The EpiSkin human epidermis model can be used to assess skin irritation potential of chemicals.
The method has previously been validated as part of the ECVAM international validation study on in vitro tests for acute skin irritation. Furthermore, the method has been peer-reviewed by ESAC and was recommended for consideration for regulatory approval for skin irritation assessments.
Subsequently, the test has been adopted as OECD test guideline (No 439).
The results of the validation study, the ESAC statement and our recommendation will be soon available on TSAR, the Tracking System for Alternative methods towards Regulatory acceptance.
[collapsed]Acute skin irritation is a local, reversible inflammatory response of normal skin when it is exposed to a chemical with irritant properties. This is in contrast to skin corrosion, which is normally considered to be an injury to skin that is non-reversible.
The potential to cause irritation is an important consideration for developing procedures for the safe-handling, packing and transportation of chemicals.[/collapse]
EpiSkin Skin Irritation Test (SIT)
[collapsed]The EpiSkin model is a three dimensional reconstructed human epidermis that, once established, comprises of a main basal, supra basal, spinous and granular layers and a functional stratum corneum (the outer barrier layer of skin).
The use of the model specifically for skin irritation testing involves the topical application of a test chemical followed by an assessment of cell viability, and specifically cytotoxicity (as measured via the MTT assay). Reductions in cell viability are then expressed as a % of the negative control. The % reduction is then used to predict the irritation potential of a chemical.
A substance is considered to be irritating to skin (i.e. categorised as R38) if tissue viability after exposure and post incubation (see protocol, below) is less than or equal to 50%. Cell viability above 50% is considered a marker of a chemical being a non-irritant.[/collapse]
Animal testing replacement
[collapsed]The method has been scientifically validated and has received regulatory approval as a replacement for in vivo (rabbit) skin testing.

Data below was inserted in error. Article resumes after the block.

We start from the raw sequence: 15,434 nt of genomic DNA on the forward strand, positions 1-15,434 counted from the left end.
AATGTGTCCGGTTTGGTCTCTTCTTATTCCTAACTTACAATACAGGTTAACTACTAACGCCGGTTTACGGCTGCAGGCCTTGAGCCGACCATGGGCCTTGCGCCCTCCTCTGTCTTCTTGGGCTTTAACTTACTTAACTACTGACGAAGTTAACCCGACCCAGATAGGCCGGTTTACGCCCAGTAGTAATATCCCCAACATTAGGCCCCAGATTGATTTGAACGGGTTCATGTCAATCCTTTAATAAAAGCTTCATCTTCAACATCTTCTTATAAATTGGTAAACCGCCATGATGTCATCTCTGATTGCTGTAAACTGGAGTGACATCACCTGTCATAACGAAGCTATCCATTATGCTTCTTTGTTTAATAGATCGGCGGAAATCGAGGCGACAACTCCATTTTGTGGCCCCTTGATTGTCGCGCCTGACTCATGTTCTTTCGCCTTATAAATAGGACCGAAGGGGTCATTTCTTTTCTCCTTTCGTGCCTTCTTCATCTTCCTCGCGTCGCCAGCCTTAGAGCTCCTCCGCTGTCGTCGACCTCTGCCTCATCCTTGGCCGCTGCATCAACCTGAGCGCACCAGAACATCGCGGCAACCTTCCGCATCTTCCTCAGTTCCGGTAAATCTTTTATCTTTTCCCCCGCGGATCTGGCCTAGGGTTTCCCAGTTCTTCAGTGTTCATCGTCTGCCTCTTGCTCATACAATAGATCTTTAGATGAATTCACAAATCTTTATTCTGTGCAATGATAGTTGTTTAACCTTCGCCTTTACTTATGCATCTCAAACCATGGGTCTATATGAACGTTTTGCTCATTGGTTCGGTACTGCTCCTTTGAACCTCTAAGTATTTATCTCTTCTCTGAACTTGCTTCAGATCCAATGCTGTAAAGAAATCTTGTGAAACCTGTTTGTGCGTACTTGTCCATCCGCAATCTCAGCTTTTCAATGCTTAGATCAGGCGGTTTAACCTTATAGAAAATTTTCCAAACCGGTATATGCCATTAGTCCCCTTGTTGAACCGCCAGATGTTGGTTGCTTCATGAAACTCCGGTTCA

An OECD test guideline (OECD TG 439) has previously been adopted that includes this method as validated for replacing the in vivo equivalent.[/collapse]
[collapsed]The ECVAM international validation study on in vitro tests for acute skin irritation was a prospective two-phase validation study in which the EpiSkin method was assessed.
The two phases of the study included prevalidation and formal validation stages.
In phase one of the study, 20 chemicals (nine irritants and 11 non-irritants) were assessed in a blinded manner and outcomes compared with those expected in the in vivo version of the test. In phase two of the study, 58 chemicals (25 irritants and 33 non-irritants) were blindly assessed but this time in three separate laboratories to assess both within and between lab validity.
In both phases the main outcome was the change in cell viability following exposure, as measured via the MTT assay.[/collapse]
Validation study outcomes
[collapsed]The outcome of phase 1 of the study indicated that the method could correctly predict 91% of chemicals that are known non-irritants. In comparison it could also correctly predict 67% of known R38 irritants.
While the second outcome was considered by the study's management team to be low, reassessment of the data indicated that almost all mis-classified substances were lying at the predetermined threshold between what is considered an irritant or not.
On that basis, they judged that the method should nevertheless proceed to phase 2 of the study.
Following phase 1 of the study, some protocol optimisation was made to improve predictive outcomes.
This included the addition of a secondary outcome that measured IL-1α release (reportedly, this additional outcome appeared to improve overall sensitivity of the assay).
Following the testing of the 58 chemicals in the three laboratories over three separate experiments, within laboratory reproducibility was 94% and between laboratory reproducibility was 90%. Sensitivity, specificity and concordance/accuracy measures were equally high.[/collapse]
EURL ECVAM recommendations
[collapsed]As a result of the outcomes of the study, ESAC and EURL ECVAM recommended that the EpiSkin method was scientifically validated as a stand-alone method to replace the equivalent in vivo Draize skin irritation test.
Subsequently, EpiSkin was included in the relevant EU Test Method Regulation (440/2008/EC) and also as OECD Test Guideline No 439.
Further, as a consequence of the outcomes of this study, performance standards have also been developed on which subsequent methods can/should be benchmarked (more details below). As well as regulatory documents being available, an SOP and DB-ALM protocol are also available.[/collapse]